Heaven Knows I'm Miserable Now is a single by The Smiths, released on 21 May 1984.


The track can be considered as an important milestone in the early history of The Smiths. "Heaven Knows I'm Miserable Now" was the band's first single to reach the 10th position in the UK Singles Chart. It also marked the beginning of Stephen Street's work with the band as producer and engineer. The title, lyrics and (comically) morose atmosphere of the song helped to seal The Smiths' image as that of a camp, lugubrious band.

The B-side of the LP is the controversial Suffer Little Children, which discussed the infamous Moors Murders in 1960s UK.

As with other Smiths tracks, the single does not have a proper music video per se. Footage of Morrissey and the band miming the song in a studio and derelict land was filmed for Channel 4's Earsay on 31 April, 1984. Rhino Entertainment elected to use footage from the second performance of the song on Top of the Pops when releasing the song on YouTube.[1]


"Heaven Knows I'm Miserable Now" was first composed by Johnny Marr in the Iroquois Hotel in New York, along with "Girl Afraid" on Marr's Gibson ES-355. At that point in time, the band was to play in Danceteria for New Year's Eve, although this performance was scrapped after drummer Mike Joyce contracted chicken pox.


3 known different mixes were recorded. The first was premiered on television show Earsay. This mix had a shorter intro (6 seconds less compared to the final version) and was more muffled. The second mix is the infamous and uncommon extended version, pressed only on the first batch of the 12" single. This extended version featured a repetition of the last verse, "In my life....." at the end before the outro. The final mix was the released version, with the longer intro and shorter end part.


The artwork was co-ordinated by the usual duo of Morrissey and Rough Trade employee Jo Slee. The album cover featured Viv Nicholson, notable for her win in the Football Pool lottery in the 60s. This photograph has drawn controversy for allegedly being styled to resemble Myra Hindley, participant in the Moors Murders. A photograph of English actor Albert Finney was reportedly considered for the artwork, although he declined.


The track was first premiered in the British leg of The Smiths' debut tour. This live version was noticeably different in its pitch, the guitar and vocals being an octave higher. Chords were removed and added, and there were differences in the lyrics (e.g. 'What she said to me...' in the live version instead of 'What she asked of me...' in the final version) The track was always introduced as a new single from the band, although the final version would be released only months later.

The last known time this track was performed live was in 1986, in the Irvine Meadows concert at Laguna Hills, California.

The track is one of the few Smiths songs Morrissey has not covered in his concerts. Johnny Marr demonstrated the riff and explained the backstory in an episode of NME TV, in February 2013.[2]


this list is incomplete. you can help by adding more known concerts with proof.

Hammersmith (1984)Edit

The first known performance of the song. The version performed was an early mix, in a different key and with added chords and lyrical differences. Morrissey introduced the track as '...our new single', although at that point in time, it would not see release for a few months.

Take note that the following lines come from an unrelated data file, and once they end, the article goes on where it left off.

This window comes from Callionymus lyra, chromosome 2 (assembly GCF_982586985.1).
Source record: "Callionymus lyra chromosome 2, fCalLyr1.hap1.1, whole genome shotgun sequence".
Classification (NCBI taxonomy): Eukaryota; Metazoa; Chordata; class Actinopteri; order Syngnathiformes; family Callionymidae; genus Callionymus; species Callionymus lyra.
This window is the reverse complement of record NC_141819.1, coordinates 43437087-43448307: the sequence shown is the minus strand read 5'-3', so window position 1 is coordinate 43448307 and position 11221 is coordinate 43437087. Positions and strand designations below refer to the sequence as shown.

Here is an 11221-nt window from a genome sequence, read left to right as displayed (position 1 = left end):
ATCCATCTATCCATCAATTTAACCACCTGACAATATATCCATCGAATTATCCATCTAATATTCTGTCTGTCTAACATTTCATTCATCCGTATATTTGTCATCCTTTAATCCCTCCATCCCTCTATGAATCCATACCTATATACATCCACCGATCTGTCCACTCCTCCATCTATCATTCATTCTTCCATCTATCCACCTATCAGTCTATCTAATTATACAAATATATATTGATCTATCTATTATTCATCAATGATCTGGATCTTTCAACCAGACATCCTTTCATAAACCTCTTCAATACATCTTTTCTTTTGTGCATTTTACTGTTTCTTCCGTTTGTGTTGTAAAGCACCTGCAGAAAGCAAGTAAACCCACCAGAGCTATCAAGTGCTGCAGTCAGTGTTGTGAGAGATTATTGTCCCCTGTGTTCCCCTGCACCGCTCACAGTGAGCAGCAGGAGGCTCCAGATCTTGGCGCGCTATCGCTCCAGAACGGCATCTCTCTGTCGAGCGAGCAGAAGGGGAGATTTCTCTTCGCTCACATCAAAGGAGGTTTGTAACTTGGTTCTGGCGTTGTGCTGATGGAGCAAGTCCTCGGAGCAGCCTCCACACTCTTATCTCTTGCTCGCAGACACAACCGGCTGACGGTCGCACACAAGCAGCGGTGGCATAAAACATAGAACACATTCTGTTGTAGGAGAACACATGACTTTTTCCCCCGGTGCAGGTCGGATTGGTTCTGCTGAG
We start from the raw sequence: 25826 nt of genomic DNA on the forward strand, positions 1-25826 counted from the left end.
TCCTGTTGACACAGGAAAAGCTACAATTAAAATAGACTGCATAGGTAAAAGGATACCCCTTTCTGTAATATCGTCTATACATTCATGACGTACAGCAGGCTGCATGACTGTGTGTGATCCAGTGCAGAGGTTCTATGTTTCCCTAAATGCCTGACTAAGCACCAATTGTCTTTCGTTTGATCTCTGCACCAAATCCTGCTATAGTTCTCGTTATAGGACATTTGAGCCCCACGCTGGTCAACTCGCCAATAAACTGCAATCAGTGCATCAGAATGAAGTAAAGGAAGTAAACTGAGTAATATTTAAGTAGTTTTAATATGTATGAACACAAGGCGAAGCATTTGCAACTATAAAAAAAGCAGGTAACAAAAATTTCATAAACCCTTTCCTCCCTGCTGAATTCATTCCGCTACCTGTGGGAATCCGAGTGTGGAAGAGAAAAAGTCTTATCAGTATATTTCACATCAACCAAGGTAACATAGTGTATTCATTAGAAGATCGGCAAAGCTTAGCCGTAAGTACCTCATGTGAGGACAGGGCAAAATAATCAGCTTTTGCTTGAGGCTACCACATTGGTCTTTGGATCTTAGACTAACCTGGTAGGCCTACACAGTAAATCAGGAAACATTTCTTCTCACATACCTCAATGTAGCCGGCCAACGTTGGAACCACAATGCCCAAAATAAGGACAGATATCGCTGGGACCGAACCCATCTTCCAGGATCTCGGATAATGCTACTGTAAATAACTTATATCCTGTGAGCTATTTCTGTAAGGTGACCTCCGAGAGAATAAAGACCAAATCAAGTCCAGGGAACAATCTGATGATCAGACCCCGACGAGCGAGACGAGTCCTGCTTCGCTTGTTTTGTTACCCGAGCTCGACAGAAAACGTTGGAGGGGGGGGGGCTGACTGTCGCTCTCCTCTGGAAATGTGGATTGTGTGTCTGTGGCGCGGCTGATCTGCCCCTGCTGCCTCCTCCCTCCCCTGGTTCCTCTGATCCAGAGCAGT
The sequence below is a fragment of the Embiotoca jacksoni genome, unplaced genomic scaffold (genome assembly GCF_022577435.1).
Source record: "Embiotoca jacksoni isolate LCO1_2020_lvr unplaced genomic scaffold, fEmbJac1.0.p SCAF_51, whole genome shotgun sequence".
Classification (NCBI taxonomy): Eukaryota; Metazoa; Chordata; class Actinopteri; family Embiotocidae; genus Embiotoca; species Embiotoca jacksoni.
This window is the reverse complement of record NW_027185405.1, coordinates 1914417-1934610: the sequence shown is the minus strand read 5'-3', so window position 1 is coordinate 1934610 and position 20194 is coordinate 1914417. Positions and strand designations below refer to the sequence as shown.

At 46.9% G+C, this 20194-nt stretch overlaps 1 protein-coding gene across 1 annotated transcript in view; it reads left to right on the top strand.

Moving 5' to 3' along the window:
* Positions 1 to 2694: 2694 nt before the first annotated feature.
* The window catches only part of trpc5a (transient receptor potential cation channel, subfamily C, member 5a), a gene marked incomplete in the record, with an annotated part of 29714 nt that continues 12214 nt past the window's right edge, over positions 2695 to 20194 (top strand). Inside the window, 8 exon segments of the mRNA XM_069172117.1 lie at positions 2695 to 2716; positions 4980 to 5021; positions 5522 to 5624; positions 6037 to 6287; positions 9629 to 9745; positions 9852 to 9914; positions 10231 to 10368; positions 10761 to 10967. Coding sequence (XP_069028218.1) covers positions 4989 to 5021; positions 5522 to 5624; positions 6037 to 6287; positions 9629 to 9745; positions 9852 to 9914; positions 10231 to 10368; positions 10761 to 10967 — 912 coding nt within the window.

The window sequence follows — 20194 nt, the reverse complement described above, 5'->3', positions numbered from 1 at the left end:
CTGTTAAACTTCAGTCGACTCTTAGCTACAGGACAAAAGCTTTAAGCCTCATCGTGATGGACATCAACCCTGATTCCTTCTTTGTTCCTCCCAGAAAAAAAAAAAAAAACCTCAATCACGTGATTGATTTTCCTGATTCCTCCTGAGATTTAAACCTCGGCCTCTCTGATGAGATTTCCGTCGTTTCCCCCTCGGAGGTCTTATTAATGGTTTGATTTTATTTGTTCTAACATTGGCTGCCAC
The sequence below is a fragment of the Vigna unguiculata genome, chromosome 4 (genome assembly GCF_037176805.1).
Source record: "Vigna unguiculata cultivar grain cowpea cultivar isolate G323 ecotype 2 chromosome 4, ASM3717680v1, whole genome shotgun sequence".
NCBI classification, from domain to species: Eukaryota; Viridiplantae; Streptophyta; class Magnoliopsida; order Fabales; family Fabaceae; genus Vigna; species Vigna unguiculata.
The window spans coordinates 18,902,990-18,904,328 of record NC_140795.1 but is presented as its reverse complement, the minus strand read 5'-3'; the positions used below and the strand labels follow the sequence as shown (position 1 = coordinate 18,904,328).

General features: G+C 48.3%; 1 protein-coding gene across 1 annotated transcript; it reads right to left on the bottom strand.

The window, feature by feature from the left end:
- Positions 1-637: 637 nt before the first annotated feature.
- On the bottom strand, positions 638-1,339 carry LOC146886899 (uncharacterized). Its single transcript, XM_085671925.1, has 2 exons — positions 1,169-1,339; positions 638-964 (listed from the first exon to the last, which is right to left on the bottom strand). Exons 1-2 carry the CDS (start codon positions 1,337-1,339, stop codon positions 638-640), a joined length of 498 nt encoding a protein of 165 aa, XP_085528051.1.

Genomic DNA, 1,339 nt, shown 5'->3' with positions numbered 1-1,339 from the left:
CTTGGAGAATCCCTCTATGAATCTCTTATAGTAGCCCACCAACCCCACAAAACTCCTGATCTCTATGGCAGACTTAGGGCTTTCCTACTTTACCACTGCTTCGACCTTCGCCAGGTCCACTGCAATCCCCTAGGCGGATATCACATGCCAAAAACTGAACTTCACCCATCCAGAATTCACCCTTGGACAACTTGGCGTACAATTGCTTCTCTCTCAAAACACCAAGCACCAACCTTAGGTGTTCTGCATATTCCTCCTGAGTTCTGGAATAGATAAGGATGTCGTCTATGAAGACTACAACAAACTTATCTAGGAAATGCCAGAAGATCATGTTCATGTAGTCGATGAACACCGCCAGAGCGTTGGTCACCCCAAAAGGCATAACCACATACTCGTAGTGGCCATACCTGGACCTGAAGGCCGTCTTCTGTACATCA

Anson Rooms (1984)Edit

Similar to the Hammersmith performance, this was performed before the release of the single.

Earsay (31st March 1984)Edit

Not a live performance per se. The second mix of the song, with a shorter intro (though other extant recordings on YouTube indicate that part of the intro simply wasn't taped in predominant videos on YouTube) and more audio muffle (although it could well be due to quality issues with taped versions on YouTube or broadcasting itself) , was played as the band mimed in a studio and in the backyard of a Duval for Dexion warehouse in Manchester.

Top of the Pops (1984)Edit

The single was promoted twice on Top of the Pops, on May 31st and June 14th of 1984.

Madrid, Spain (May 1985)Edit

Marr played his Les Paul Custom guitar in this performance of the by-then released track.

Studio 54, Catalonia (1985)Edit

A live performance was recorded in Studio 54 of Televisió de Catalunya. It was broadcasted on "Arsenal: Especial The Smiths" by TV-3. Technical difficulties were evident during this set, as Morrissey's voice sounded dry and nearly cut out by the prominent instruments.

Irvine Meadows (1986)Edit

A miniscule kick drum part was added to the intro by Mike Joyce. From still images of the concert, the guitar part appears to have been played on the Custom Telecaster.




  • The title is said to have been inspired by Morrissey muse Sandie Shaw's single "Heaven Knows I'm Missing Him Now".
  • The journalist Andrew Collins borrowed the song's title for the name of his autobiographical book, Heaven Knows I'm Miserable Now: My Difficult Student 80s, published in 2004.
  • The title was borrowed once more for a separate graphic memoir by Andre Jordan.
  • The song was covered in 1988 by Act as a bonus track of the 12" single "I Can't Escape from You" and the CD version of the album Laughter, Tears and Rage, featuring scat singing from "Lucky" Gordon, infamous for his role in the Profumo affair.
  • Jeremy Hardy famously attempted a rendition of the song on comedy panel show I'm Sorry I Haven't a Clue.
  • Gary Sparrow, the protagonist from the BBC sitcom Goodnight Sweetheart made an effort to sing the song in the episode London Pride from season 5, accompanied by piano-playing, although it was not well received by Phoebe. As with a running gag in the series, Gary passes the song off as his own creation.


  1. Rhino Entertainment: The Smiths - Heaven Knows I'm Miserable Now (Official Music Video)
  2. The Smiths, 'Heaven Knows I'm Miserable Now' - Song Stories